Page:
He reaches the limit of downstream travel that he’s going to get.  The drag remains silent, he’s not strong enough to steal any line from me.  His arc now curves toward my bank on the downstream side and he’s almost out of room to maneuver.  Now I’m getting glimpses of a long slender fish. Glistening spotted gold.   A flash of red.  Small but violent...a natural predator.  I gently reel him to the bank in front of me, slip a net in front of him, and lift him from his environment to mine.  

Standing here, staring at this fish, I’m still a world away.  I am totally immersed in the present.  The past is gone, the future will have it’s time, but mine.  I’m alive. I’m free.  I’m home.  And I’m having the time of my life.  After a moment the fish has seared it’s image into my gray matter and I release him back to the ever flowing river.  In a way he too is anchored in the present.  The water that held him just moments ago is gone...downriver forever...never to be felt or tasted again.  More water is flowing to him so the future will take care of itself...but for now he is in this water...and he lives for it alone.  The landscape changes constantly, but he takes it as it comes.  I log that as a lesson to ponder as I look to the west.  

The sun has lit the slopes to my west with a clear golden light that almost makes you forget how cold those rocks must be to the touch.  Again my mind wanders, but here it has time to wander, it’s not a distraction, it’s part of why I’m here at all.  If I stare at those slopes for an hour I’m fine with that.  

I stand there on the bank, rod in hand, sun warming me in the mid-morning light, and my mind drifts away.  It’s begun a process that’s so familiar...playing back memories as if trying to sort them into the right bin.  My brain reliving them so vividly that it’s like watching a movie, all while my body remains still.  If you walked up on me like this you might ask “what’s wrong?”  or “Is everything alright?”  That’s what most people do...and then I snap out of it, shrug it off, and get back to doing something else without really giving my mind the time it needed to finish what it started.  Out here I have the time.  Out here there are no interruptions.  Out here I can work through it.

I’ve been around the world.  I’ve saved peoples lives and taken them as well.  I’ve seen war and evil, as well as peace and kindness.  I’ve seen men risk, and sometimes lose, their lives to save a friend (and sometimes even a stranger).  I’ve looked dying children in the eye and thought that if I held them tight enough I could keep death from taking them.  I’ve seen so many broken and shattered bodies that sometimes it’s all I can think about.  Deep down inside it makes me tired.  It’s not just a physical soul is tired.  So tired that many times all I can do is sit and stare blankly, my body unable to do much while my brain tries to sort all this pain into the right box where it can be sealed up and stored away, hopefully forever.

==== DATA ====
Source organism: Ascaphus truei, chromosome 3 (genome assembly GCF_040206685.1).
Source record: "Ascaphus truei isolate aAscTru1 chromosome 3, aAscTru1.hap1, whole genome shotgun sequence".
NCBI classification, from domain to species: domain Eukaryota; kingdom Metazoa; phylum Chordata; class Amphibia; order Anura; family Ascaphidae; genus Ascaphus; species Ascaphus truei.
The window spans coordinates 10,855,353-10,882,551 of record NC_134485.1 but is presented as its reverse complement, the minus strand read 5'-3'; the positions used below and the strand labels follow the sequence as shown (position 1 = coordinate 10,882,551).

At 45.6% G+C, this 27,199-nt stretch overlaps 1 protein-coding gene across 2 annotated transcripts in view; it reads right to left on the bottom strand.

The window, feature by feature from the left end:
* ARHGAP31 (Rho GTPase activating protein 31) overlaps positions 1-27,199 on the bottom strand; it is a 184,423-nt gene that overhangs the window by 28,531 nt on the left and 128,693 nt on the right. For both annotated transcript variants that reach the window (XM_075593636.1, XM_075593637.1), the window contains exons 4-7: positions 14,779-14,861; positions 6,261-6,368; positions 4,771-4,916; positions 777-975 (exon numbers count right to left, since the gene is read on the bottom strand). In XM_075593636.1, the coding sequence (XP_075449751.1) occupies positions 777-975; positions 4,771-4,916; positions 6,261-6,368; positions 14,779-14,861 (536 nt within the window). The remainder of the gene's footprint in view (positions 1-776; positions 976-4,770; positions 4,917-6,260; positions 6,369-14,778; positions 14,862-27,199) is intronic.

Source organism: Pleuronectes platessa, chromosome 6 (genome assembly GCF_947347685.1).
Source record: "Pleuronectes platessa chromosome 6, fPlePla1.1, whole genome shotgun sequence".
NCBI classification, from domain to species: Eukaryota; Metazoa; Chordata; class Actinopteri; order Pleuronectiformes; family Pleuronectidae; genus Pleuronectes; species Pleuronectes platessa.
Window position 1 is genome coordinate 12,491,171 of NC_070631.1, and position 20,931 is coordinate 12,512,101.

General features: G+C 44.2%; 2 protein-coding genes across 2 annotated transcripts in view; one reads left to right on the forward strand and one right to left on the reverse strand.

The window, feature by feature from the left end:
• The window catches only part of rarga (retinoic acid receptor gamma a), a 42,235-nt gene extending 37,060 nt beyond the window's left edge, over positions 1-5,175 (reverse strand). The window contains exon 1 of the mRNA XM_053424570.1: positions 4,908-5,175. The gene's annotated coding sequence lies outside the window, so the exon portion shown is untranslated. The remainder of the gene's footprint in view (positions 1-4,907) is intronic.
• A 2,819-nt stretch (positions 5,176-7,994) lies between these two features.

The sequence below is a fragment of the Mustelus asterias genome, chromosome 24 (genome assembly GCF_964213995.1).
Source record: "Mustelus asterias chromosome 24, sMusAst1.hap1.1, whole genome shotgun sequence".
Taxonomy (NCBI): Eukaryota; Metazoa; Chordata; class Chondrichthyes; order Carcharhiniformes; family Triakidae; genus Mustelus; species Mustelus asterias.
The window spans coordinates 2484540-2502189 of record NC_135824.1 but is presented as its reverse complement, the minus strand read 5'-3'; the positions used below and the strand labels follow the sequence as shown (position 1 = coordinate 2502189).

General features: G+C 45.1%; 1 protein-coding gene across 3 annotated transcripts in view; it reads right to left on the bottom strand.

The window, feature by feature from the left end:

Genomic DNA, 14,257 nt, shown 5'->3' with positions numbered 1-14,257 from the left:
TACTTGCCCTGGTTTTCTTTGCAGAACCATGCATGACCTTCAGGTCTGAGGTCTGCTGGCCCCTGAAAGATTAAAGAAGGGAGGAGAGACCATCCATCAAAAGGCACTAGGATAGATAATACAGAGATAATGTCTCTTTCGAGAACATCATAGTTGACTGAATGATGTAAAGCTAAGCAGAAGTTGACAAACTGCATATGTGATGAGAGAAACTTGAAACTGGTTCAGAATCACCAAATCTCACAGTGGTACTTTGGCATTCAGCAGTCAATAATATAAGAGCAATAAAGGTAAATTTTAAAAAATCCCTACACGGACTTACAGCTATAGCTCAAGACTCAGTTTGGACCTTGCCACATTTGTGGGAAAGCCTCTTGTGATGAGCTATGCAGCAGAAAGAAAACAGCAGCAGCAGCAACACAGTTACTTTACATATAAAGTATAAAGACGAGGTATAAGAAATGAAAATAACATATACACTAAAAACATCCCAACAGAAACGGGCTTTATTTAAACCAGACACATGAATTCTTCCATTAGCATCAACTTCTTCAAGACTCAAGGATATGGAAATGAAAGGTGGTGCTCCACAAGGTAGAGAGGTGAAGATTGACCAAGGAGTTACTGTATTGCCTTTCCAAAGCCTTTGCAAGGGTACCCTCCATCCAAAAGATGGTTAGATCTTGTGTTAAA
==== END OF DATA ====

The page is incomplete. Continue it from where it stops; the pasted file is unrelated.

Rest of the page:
Another flight of those ducks buzzes me and snaps me out of my trance...away from the mountains and memories.  Another smiles crawls across my face as I is my birthday...I just turned 21.

My ankle bangs a few more times as I adjust my weight for the next cast.  I’ve got all day and I feel light and at ease.

The weight never leaves for good, but being out here lets me get out from under it for a while.  It’s the only thing that works.  

**this was written to honor those who have served our country.  It is not the story of one man...but of many.  Thanks to all who have served...and if you have a boat...take a veteran fishing.

Friday, November 7, 2014

What makes a good hunting partner

After reading my report on our mule deer trip to Montana, my hunting partner Tony was a bit disappointed that I talked more about rocks and cactus than his many and varied skills.  As an example, he pointed out that I had totally overlooked his remarkable sense of humor.  Despite the fact that his comedy repertoire consists of a single joke (it’s a good one...but it’s just one) I’ll admit that he has a good sense of humor.  

His comment got me thinking though...what makes a good hunting partner?  It’s not like you pick a hunting partner based on a just go hunting and if the dude is a good hunter and fun to hang out with then you go again.  If he’s un-safe or un-funny you just avoid him like the plague.

Let me look beyond the anorexic joke lineup of my hunting partner Tony, and provide you with a look at some of the many other talents that make him a great guy to hunt with.

He’s the kind of guy who just works all the time.  He got to our hunting area first, and rather than just look for a slurpee at the nearest 7-11, he rucked up and started scouting for a place for us to hunt.  Interestingly enough, on his first scouting trip he lost the keys to his vehicle.  I got a text lamenting the loss and I could hear the desperation in his words.  A little while later I got another text telling me he had retraced his steps and found his keys.  It was an amazing turn of events...he lost his keys in the middle of Nowhere, Montana but he was able to track his way back to them.  Things were looking up.